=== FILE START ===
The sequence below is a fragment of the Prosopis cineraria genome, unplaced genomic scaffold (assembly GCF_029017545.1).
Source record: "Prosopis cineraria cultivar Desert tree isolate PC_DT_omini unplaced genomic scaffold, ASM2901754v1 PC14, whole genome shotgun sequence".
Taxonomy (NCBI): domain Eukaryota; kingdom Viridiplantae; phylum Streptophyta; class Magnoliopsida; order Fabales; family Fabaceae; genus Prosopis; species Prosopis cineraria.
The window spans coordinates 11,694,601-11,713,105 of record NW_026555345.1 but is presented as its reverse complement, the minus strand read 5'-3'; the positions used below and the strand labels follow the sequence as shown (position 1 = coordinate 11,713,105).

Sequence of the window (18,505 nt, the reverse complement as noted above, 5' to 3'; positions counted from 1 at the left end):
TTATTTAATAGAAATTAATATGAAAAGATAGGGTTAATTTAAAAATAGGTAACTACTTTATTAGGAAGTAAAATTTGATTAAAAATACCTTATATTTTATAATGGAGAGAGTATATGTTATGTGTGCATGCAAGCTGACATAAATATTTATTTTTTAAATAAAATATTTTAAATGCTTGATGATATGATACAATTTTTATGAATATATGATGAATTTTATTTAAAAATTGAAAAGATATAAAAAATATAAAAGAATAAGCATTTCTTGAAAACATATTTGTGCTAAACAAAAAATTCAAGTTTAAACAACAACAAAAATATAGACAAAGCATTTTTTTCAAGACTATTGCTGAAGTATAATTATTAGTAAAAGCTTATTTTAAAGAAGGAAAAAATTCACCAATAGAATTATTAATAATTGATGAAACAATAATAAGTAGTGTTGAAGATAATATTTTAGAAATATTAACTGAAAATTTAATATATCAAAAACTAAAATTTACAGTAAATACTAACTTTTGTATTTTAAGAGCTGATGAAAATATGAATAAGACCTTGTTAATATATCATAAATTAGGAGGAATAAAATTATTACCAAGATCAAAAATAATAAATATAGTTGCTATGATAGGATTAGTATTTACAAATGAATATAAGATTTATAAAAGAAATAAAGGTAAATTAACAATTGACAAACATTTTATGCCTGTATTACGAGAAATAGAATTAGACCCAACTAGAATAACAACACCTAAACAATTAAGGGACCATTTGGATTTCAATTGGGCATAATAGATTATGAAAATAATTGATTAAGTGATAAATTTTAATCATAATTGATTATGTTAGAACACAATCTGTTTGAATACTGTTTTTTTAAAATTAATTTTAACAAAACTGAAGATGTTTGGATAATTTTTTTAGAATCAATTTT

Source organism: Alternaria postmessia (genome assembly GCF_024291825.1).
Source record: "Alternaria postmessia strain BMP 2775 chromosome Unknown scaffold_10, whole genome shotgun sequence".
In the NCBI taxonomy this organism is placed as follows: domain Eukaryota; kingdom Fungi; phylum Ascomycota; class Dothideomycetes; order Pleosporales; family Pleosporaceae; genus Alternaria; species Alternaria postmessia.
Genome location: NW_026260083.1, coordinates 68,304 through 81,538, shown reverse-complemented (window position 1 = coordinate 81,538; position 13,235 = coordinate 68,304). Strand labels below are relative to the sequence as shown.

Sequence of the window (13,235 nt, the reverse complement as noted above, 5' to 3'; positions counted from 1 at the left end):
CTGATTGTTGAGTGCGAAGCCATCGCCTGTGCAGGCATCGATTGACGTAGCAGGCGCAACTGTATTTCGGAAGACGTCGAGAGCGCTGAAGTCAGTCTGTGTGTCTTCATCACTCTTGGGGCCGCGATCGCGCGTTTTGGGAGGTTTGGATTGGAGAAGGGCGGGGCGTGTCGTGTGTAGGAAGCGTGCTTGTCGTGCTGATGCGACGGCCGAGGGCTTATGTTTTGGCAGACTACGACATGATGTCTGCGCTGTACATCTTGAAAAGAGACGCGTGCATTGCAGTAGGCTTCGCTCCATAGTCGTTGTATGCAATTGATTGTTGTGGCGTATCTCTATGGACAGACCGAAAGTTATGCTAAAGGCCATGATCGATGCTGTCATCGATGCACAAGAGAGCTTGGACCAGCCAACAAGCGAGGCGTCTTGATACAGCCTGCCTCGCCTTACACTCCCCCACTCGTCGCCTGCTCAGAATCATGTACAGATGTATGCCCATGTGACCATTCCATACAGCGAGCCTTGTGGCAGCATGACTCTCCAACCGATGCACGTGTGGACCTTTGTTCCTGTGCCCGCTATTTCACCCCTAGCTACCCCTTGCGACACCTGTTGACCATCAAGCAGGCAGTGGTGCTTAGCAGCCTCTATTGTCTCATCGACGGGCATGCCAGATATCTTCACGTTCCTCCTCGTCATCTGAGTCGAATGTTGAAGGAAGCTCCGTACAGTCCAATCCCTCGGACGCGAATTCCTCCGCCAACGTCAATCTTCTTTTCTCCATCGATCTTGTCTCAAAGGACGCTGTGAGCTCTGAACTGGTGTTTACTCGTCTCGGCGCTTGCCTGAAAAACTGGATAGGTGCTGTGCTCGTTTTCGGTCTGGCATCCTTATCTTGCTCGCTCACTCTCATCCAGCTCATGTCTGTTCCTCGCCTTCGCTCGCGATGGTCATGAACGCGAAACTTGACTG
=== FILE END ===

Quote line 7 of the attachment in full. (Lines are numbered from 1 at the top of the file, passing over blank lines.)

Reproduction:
Source organism: Alternaria postmessia (genome assembly GCF_024291825.1).